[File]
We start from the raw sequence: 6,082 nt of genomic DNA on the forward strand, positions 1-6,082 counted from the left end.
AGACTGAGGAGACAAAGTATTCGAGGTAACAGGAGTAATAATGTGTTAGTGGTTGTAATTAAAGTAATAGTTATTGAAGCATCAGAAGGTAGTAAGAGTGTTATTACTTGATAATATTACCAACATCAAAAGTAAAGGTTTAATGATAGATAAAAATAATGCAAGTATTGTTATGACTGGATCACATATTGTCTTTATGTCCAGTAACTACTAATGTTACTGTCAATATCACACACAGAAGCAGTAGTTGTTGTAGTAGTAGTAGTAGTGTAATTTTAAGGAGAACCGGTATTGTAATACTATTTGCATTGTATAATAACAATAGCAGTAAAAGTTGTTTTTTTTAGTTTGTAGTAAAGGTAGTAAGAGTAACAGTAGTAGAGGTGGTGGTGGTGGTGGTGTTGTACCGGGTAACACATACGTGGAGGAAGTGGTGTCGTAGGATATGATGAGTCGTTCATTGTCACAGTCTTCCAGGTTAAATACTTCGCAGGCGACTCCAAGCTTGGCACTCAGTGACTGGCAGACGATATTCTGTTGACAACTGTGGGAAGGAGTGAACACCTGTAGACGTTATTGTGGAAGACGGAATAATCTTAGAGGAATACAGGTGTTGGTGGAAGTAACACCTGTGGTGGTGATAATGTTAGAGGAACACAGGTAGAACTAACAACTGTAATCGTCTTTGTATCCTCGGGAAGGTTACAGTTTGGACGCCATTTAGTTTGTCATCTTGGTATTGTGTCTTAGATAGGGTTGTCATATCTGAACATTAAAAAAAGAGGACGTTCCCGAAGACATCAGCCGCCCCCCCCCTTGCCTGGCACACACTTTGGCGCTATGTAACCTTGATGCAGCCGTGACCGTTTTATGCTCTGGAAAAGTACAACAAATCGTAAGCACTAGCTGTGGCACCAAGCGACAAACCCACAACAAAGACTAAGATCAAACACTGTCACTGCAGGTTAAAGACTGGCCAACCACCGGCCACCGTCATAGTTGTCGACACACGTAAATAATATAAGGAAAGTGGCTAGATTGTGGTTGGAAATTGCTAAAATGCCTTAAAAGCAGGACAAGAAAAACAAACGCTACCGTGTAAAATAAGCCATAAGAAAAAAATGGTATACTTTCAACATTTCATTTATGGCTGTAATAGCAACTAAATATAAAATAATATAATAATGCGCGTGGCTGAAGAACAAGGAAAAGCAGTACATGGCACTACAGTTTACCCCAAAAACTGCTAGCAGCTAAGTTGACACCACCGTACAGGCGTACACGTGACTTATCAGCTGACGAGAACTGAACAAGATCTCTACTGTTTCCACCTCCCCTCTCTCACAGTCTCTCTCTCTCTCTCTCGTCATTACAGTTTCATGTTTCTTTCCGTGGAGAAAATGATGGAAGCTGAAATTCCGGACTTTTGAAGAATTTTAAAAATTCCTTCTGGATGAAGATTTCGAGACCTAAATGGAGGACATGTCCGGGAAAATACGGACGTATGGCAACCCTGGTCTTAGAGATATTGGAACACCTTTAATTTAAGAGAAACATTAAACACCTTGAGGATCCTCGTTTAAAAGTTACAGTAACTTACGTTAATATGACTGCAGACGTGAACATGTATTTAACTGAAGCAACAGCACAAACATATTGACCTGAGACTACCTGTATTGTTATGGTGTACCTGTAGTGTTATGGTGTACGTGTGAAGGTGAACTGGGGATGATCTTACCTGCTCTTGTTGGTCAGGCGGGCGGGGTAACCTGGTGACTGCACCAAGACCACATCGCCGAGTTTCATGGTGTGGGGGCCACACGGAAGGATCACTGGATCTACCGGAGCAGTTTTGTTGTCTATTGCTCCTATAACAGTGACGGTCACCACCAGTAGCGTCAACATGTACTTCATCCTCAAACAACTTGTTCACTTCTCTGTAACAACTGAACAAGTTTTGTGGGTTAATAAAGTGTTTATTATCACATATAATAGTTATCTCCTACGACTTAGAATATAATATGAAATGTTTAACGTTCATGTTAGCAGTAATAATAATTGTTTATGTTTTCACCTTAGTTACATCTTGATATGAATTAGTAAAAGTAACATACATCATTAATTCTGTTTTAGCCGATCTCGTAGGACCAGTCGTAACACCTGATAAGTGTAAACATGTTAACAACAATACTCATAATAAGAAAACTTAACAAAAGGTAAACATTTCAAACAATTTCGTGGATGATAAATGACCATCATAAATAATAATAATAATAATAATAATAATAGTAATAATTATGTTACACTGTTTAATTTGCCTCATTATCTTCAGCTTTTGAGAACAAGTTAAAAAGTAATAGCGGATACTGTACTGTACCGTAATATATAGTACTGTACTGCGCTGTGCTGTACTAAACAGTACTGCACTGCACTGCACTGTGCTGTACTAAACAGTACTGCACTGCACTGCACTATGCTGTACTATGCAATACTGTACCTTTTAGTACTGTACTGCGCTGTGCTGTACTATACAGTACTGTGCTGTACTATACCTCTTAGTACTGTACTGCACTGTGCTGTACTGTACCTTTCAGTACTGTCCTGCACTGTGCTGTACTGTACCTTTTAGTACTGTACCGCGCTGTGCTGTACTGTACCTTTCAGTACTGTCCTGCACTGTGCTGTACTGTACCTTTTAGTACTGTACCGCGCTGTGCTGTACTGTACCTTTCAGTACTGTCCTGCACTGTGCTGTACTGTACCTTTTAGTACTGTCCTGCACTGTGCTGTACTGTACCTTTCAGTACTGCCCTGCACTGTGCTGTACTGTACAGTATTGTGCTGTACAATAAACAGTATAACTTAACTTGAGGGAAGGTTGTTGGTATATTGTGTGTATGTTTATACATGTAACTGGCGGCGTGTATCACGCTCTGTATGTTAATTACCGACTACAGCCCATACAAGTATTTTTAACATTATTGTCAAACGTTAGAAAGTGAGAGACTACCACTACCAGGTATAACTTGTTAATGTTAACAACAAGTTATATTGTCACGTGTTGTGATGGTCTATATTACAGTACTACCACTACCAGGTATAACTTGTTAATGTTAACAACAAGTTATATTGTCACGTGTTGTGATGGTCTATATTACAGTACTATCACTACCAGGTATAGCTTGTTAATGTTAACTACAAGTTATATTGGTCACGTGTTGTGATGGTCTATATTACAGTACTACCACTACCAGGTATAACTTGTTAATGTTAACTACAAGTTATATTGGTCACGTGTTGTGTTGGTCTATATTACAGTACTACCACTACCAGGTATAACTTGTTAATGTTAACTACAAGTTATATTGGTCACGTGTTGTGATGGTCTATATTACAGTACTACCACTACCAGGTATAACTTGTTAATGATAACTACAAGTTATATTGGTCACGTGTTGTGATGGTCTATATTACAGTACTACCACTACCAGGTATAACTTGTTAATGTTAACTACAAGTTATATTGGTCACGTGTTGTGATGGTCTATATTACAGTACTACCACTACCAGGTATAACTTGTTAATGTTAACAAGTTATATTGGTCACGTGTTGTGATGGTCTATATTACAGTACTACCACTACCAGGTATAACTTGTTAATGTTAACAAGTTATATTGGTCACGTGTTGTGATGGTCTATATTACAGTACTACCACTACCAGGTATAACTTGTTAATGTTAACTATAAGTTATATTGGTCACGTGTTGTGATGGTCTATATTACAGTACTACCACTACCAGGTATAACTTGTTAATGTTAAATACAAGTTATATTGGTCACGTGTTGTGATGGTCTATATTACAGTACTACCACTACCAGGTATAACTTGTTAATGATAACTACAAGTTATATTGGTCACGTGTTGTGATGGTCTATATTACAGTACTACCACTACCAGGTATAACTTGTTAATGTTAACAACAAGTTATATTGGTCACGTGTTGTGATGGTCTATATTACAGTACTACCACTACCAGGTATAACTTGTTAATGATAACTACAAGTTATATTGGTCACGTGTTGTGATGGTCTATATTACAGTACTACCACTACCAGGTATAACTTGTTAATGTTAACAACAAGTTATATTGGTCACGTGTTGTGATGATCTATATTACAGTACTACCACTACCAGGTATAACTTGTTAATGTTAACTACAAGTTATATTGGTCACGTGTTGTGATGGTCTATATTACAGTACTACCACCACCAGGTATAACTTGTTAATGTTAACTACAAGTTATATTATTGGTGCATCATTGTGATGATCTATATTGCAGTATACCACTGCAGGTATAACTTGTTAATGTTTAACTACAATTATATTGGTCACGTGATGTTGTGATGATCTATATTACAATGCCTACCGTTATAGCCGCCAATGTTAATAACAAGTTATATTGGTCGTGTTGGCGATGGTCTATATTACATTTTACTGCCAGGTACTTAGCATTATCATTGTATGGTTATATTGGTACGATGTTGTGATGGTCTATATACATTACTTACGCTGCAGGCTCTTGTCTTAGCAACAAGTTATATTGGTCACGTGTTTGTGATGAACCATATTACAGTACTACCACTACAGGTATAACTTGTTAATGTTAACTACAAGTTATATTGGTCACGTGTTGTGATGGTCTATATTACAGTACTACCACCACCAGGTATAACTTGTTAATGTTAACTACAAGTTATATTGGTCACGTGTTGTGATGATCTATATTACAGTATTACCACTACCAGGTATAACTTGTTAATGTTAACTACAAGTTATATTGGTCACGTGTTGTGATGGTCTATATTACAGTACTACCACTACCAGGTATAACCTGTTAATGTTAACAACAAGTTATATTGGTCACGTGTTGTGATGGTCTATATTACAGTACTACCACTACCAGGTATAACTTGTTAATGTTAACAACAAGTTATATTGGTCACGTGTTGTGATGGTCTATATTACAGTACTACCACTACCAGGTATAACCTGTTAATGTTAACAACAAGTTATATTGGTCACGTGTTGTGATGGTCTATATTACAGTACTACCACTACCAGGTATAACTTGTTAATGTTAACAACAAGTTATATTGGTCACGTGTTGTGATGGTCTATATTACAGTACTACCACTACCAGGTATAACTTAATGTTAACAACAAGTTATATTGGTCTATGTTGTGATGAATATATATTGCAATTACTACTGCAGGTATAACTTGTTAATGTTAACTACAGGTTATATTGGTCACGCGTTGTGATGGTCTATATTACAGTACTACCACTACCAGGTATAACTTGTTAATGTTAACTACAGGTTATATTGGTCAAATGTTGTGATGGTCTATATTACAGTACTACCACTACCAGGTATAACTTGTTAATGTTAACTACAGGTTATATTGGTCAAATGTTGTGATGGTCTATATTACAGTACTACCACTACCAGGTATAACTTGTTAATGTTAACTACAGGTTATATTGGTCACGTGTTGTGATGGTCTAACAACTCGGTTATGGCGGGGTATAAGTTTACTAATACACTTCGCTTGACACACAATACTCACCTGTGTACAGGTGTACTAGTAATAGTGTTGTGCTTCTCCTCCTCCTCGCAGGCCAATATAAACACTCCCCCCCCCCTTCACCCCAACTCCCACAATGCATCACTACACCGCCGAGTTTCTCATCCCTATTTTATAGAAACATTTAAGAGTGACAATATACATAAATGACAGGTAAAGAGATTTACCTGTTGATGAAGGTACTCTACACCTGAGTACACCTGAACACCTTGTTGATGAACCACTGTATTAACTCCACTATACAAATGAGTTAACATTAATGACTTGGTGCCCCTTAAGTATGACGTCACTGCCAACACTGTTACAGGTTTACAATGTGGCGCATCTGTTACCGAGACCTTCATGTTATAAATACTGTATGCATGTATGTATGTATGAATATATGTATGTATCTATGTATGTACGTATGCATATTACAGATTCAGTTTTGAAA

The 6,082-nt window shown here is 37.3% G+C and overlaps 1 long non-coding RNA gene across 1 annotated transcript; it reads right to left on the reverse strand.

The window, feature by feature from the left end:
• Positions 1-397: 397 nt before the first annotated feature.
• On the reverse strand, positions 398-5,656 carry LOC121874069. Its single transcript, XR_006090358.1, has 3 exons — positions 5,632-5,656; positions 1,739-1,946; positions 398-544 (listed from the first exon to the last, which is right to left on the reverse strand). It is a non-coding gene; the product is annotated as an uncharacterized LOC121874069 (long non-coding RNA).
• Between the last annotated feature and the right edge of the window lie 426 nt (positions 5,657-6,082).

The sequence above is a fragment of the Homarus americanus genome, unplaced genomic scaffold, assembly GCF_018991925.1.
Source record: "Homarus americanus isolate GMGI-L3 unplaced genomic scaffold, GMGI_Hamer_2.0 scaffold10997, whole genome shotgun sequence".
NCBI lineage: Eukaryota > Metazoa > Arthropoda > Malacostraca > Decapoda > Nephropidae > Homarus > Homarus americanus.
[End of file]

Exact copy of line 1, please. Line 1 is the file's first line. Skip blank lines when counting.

We start from the raw sequence: 6,082 nt of genomic DNA on the forward strand, positions 1-6,082 counted from the left end.